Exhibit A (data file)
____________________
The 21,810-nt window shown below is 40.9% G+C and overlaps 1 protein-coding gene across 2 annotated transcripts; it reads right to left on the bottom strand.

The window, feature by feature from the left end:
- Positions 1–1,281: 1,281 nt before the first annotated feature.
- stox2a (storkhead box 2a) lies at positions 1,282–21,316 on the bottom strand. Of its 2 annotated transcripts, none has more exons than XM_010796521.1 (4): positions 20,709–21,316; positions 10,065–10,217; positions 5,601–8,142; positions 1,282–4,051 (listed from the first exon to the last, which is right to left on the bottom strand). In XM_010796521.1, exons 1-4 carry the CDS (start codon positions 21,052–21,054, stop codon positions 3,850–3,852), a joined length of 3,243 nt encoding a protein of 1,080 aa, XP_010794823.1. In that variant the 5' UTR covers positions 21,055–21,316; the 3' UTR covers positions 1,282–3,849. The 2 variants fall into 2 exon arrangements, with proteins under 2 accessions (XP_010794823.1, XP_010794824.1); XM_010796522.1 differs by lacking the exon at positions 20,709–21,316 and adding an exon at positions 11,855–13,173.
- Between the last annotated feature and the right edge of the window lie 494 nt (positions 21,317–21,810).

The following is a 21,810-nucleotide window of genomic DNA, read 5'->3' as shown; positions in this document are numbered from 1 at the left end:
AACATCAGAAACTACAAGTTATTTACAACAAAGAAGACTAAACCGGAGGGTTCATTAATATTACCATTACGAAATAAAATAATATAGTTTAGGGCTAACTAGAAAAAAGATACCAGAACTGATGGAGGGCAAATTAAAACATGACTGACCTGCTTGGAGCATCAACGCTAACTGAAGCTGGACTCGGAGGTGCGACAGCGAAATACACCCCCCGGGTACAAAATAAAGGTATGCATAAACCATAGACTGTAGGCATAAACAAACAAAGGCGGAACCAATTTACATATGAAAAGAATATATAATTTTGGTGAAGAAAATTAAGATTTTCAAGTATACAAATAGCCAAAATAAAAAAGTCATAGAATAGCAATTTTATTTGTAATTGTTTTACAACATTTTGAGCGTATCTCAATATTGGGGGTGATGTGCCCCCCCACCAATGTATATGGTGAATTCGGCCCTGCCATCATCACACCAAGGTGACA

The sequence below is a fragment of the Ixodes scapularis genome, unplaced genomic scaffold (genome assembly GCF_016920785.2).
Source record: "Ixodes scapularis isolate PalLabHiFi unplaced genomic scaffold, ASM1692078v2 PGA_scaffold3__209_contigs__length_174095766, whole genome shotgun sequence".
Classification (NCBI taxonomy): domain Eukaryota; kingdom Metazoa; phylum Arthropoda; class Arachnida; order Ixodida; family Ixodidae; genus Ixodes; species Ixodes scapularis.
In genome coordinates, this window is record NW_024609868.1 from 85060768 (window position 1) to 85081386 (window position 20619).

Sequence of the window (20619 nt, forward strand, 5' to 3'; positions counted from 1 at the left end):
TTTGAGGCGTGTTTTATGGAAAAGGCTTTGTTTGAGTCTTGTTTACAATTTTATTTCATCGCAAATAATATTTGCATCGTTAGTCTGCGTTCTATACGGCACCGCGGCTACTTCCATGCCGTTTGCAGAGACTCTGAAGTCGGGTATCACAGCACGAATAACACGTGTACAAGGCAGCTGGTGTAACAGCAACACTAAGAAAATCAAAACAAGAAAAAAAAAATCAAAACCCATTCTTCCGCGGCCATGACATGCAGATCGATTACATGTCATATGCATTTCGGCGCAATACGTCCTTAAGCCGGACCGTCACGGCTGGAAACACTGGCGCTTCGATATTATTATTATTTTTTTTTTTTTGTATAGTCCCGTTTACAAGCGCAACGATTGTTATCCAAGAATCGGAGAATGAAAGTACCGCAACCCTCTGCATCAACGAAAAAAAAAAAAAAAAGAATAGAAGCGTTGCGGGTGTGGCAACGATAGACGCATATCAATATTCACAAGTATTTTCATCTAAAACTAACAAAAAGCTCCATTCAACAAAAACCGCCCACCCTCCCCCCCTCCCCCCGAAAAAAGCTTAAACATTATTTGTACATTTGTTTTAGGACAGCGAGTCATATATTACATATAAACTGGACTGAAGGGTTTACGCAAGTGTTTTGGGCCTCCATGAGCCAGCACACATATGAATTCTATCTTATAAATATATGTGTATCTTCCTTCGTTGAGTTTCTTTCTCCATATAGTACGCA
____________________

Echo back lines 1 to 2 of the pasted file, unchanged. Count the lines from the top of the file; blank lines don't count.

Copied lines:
The 21,810-nt window shown below is 40.9% G+C and overlaps 1 protein-coding gene across 2 annotated transcripts; it reads right to left on the bottom strand.

The window, feature by feature from the left end: